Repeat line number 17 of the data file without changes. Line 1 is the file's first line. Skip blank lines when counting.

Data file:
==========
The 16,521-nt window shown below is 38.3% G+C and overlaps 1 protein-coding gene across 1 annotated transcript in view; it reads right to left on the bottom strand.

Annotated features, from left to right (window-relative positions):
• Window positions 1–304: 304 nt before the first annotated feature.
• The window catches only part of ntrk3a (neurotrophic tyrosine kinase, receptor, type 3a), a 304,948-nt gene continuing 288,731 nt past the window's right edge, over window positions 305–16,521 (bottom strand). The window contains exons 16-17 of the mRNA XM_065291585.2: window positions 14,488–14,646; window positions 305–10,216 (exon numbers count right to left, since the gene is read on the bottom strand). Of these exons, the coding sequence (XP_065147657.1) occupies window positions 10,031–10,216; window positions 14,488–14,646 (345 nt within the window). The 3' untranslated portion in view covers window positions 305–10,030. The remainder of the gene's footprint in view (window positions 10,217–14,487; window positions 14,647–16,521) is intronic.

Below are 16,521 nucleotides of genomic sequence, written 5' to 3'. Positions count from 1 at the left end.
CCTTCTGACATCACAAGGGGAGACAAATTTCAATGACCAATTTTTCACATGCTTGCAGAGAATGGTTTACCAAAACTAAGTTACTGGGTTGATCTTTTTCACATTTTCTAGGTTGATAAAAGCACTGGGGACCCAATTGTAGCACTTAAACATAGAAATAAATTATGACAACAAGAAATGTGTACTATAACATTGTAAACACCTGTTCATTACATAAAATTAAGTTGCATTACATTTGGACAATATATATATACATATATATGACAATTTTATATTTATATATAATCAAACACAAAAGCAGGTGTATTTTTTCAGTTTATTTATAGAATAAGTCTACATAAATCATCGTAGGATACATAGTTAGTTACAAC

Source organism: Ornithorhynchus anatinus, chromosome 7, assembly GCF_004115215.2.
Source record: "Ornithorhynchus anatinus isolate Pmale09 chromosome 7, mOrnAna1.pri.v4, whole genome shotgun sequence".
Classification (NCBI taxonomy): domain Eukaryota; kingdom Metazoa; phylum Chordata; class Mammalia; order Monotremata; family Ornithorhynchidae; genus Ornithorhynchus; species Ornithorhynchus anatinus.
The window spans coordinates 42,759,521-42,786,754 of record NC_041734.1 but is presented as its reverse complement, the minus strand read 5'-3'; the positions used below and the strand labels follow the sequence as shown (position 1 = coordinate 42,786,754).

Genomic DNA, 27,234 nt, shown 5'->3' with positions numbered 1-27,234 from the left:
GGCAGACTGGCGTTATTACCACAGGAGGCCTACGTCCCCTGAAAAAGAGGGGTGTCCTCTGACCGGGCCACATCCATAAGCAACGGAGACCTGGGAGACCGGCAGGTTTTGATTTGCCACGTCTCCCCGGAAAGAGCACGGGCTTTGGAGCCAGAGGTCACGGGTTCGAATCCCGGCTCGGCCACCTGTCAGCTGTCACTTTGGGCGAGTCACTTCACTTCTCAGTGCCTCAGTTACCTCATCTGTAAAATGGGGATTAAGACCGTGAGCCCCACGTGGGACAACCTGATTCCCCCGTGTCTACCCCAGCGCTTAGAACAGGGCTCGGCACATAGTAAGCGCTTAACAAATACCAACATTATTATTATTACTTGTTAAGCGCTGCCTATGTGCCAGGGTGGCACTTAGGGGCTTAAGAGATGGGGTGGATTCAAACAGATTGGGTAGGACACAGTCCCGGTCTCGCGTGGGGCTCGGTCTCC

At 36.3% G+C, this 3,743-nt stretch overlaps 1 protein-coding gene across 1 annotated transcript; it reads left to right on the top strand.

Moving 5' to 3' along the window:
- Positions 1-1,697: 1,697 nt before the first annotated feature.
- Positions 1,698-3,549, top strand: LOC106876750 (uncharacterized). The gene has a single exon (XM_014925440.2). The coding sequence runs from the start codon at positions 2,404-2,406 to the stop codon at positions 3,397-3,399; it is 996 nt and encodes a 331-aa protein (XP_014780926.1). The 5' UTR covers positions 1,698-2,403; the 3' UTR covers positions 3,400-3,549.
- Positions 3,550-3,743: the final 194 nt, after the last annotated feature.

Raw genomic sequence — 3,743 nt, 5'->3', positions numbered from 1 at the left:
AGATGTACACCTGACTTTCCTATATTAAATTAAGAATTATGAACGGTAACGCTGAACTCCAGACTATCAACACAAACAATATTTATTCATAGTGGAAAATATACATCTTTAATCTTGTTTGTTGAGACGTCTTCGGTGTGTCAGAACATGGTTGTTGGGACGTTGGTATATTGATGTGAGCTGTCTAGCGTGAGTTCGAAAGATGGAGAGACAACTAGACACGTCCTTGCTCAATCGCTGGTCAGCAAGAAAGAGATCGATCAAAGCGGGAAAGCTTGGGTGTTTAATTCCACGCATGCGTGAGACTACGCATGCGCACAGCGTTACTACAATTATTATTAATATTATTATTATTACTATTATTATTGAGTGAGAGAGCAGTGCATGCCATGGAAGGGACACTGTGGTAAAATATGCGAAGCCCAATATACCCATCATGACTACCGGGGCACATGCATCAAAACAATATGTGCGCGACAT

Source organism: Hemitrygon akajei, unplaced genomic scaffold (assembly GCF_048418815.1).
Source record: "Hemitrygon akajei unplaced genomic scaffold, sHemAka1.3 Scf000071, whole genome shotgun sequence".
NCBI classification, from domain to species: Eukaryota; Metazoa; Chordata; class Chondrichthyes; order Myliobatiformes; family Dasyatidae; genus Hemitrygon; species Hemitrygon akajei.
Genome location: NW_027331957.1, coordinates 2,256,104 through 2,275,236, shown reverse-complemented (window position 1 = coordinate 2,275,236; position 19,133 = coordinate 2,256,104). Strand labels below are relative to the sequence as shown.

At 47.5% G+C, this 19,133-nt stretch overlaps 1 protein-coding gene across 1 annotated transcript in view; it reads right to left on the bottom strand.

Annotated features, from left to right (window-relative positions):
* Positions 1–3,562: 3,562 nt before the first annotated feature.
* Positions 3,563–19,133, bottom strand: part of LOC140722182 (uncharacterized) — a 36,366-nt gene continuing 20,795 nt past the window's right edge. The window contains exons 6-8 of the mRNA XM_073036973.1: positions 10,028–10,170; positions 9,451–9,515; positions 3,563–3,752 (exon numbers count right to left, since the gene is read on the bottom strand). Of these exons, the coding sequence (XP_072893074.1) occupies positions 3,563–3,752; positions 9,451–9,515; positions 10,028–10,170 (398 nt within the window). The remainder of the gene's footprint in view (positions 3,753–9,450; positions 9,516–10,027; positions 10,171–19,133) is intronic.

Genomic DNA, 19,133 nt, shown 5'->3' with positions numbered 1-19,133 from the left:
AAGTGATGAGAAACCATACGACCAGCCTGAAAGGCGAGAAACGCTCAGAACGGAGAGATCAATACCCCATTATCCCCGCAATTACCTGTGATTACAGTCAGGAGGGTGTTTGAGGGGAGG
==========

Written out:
- Positions 3,550-3,743: the final 194 nt, after the last annotated feature.